Fasting & Resilience
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Category : Ramadan Special
In the past few decades, there has been an explosion of research that states that fasting is an essential part of a healthy lifestyle. The most popular theory is that deprivation of food has been our greatest motivation to improve our situation and thereby results in creativity and innovation to fulfil that purpose. Our ancestors had scarcity of food and it was their need for food that led to the progress of mankind. While these theories have some truth to it, we could essentially say that the health and strength that our ancestors used to enjoy was essentially due to their habit of eating less and only when needed.

Alhamdulillah, we have been blessed with another Ramadan. I am sure that each one of us has experienced that unique feeling of joy and elation that Ramadan brings. Despite the fact that we might go through some mild headache and hunger pangs for the first couple of days, the month is truly a celebration. The enthusiasm with which we approach the rituals in Ramadan is just as special as the month itself. We are celebrating the revelation of the Holy Qur’an and the Prophet Muhammed (SAW) who taught it to us. We are celebrating the fact that we have been given a clear path to follow that would take us to success. Every act and ritual that we perform during this month is in gratitude to Allah (SWT) and an extension of the purpose of life itself.

Changes During Ramadan

Ramadan drastically changes everything about our lives. Our sleep-wake patterns, our eating patterns, our priorities, the time we spend on worship, how we spend money, how we spend time with friends and family etc. We take huge chunks of our time and dedicate it to prayer, recitation of the Qur’an, and doing all sorts of good deeds including spending time and money to help and feed the needy, fix or better our relationships with friends and family and make dua to the Almighty.

More importantly, Ramadan is a time when our mind is completely focused on our thoughts and actions. We become very conscious of our needs and how we meet them. We make a conscious decision to abstain from food and water for an extended period of time and guard that state religiously. At the same time, we are also very careful about not crossing boundaries in not just our actions and words, but also our thoughts.

Yes! It’s true. We have this concentrated focus on the self and controlling desires, thoughts, speech and action because we are on a mission to reap rewards from the Almighty. We don’t want to jeopardize our good deeds with anything that would even remotely take away from it. We put in a lot of time, effort and money into adding good deeds for this exact same purpose.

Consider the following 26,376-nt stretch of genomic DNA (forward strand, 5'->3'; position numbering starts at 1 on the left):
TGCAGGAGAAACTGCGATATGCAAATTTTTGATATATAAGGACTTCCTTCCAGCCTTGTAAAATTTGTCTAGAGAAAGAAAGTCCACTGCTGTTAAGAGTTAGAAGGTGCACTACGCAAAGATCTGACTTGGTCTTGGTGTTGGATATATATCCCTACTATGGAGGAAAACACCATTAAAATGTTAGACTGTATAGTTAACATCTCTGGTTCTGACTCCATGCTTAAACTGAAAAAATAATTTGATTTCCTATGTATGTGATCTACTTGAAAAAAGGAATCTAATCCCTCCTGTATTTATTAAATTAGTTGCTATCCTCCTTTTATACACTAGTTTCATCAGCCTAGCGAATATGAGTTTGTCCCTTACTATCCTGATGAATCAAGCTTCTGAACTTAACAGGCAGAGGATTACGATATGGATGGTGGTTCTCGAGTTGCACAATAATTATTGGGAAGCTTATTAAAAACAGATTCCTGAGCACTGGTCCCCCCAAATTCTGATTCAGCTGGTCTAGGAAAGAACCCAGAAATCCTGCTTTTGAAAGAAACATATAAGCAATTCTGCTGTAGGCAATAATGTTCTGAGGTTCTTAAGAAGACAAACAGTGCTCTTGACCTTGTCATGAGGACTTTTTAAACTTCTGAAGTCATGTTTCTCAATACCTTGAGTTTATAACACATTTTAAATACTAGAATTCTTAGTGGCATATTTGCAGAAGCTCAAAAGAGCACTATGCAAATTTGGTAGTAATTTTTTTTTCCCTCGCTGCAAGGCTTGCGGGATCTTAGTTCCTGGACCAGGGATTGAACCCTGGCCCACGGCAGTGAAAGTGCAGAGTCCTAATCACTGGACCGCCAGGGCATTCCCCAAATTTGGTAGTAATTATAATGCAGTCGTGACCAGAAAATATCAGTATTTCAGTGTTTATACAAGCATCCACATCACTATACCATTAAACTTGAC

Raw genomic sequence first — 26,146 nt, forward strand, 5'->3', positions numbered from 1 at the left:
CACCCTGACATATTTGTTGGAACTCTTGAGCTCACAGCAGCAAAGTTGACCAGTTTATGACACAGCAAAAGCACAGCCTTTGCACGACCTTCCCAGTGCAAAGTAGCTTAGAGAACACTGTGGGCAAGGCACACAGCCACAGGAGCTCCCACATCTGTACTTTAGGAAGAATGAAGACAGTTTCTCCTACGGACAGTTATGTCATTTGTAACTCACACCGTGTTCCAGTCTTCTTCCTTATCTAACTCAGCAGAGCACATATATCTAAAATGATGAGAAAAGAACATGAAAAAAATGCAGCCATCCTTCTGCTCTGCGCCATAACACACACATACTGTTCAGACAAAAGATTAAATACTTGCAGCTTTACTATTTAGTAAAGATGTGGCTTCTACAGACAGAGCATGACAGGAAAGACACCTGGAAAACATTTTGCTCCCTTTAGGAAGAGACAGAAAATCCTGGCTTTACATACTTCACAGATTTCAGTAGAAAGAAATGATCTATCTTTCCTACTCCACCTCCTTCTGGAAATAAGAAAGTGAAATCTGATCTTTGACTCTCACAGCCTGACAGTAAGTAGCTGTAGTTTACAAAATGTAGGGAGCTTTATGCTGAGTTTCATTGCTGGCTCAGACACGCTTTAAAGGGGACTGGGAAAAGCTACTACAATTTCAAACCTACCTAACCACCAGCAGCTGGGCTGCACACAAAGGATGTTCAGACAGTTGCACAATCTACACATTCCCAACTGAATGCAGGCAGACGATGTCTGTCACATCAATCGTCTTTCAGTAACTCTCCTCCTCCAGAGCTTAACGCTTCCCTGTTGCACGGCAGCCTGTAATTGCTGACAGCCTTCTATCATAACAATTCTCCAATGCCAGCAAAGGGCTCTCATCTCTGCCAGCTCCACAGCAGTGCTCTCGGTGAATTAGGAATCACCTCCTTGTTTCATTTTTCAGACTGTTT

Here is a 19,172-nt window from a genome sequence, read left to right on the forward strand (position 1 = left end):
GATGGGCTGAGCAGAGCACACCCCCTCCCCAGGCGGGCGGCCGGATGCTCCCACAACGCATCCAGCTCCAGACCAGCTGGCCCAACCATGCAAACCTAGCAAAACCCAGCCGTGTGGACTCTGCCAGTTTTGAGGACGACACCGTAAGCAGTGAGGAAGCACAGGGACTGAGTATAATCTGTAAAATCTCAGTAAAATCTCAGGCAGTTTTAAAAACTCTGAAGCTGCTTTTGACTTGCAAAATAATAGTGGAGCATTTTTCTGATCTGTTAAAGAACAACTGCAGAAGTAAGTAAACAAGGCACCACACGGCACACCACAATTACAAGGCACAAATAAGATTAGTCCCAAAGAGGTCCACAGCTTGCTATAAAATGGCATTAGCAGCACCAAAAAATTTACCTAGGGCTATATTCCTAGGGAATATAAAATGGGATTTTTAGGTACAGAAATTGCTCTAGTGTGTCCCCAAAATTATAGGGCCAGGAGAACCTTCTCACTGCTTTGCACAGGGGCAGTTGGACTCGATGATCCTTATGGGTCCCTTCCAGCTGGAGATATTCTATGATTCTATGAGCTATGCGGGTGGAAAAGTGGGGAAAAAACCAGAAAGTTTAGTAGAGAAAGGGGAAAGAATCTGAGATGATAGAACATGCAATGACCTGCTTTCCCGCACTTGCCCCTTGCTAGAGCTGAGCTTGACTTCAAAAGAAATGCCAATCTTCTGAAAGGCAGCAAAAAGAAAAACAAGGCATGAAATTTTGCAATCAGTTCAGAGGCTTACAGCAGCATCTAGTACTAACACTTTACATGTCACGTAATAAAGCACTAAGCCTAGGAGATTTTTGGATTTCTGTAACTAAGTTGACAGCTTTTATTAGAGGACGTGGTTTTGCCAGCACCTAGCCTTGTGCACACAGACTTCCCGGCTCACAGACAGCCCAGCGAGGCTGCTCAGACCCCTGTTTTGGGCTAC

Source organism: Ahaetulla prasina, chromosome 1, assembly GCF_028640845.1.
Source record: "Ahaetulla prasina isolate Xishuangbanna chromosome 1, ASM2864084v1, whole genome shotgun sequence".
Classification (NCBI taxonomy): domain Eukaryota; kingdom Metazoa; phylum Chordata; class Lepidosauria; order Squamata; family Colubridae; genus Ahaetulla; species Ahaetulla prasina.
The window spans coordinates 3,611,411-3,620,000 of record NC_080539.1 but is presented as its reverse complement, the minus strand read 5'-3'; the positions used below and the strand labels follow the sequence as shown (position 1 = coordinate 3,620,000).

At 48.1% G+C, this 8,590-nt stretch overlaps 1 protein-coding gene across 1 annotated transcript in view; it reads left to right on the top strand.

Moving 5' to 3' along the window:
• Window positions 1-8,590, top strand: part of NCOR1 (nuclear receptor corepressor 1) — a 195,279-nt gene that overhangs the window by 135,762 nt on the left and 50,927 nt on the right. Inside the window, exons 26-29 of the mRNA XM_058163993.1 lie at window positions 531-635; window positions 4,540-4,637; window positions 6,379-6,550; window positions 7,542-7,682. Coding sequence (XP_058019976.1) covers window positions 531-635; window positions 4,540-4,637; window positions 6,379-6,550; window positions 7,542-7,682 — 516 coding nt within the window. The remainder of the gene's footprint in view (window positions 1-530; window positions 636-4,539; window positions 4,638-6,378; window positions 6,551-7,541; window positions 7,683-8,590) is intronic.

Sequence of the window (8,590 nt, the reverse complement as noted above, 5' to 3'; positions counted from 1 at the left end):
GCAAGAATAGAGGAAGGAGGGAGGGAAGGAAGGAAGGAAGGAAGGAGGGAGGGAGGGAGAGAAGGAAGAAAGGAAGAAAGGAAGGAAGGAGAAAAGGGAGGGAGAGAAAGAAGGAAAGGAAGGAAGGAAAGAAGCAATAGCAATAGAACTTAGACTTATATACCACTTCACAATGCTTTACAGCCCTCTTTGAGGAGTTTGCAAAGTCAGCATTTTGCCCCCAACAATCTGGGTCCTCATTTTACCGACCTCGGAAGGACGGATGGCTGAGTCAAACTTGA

Purpose of Ramadan

So, the question is… Why did Allah, the Self-Sufficient, the one who doesn’t need any of this from us, ask us to go through such a rigorous month?
When we study about the things that Allah asked us to do, and about those things he asked us to stay away from, the forms of worship that Allah has ordained us to perform, we realise that they all have a purpose. And although they are a way to show our gratitude to Allah, a way to praise him, a way to show our obedience to him etc., they are more about the do’s and don’ts that would lead us to a better life. Even if we remove the spiritual factor out of it, and just look at these do’s and don’ts from a lifestyle perspective, we can see that they improve our overall life, reduce stress, bring us financial stability, prevent several bad habits, keep us from falling into avoidable personal disasters etc. In essence, ibadah to Allah is akin to living the best life possible. The modern world is catching up. Although they cover it up with their own jargon, we can see that most of the things that Muslims were ordained to do in the Quran and through the teachings of the Prophet (SAW) are being promoted in several different ways. For example, meditation is promoted to increase focus and mental health, eating only when hungry and avoiding eating until full is promoted for better health all together, and there is widespread realization that an interest-based economy can only lead to disaster, and an increased emphasis on the importance of community for mental health. In this light, how does Ramadan and fasting help us improve our lives?

Ramadan can be defined as a safe training ground that Allah has provided for us to develop the skills that are necessary to live our lives in the best way possible. Allah says in the ayah about Ramadan that “Allah loves ease for you and does not love hardship for you..”. I am sure we can all agree that Ramadan is a month like no other, the things we can accomplish in Ramadan, even fasting, is a lot more difficult for the rest of the year. Allah has kept Shaytan (evil temptations) chained away to give us the time to train our minds and bodies to defend themselves. It is like a yearly intensive training program that helps us to restore, relearn and rebuild what the previous year depleted and recalibrate ourselves for the coming year.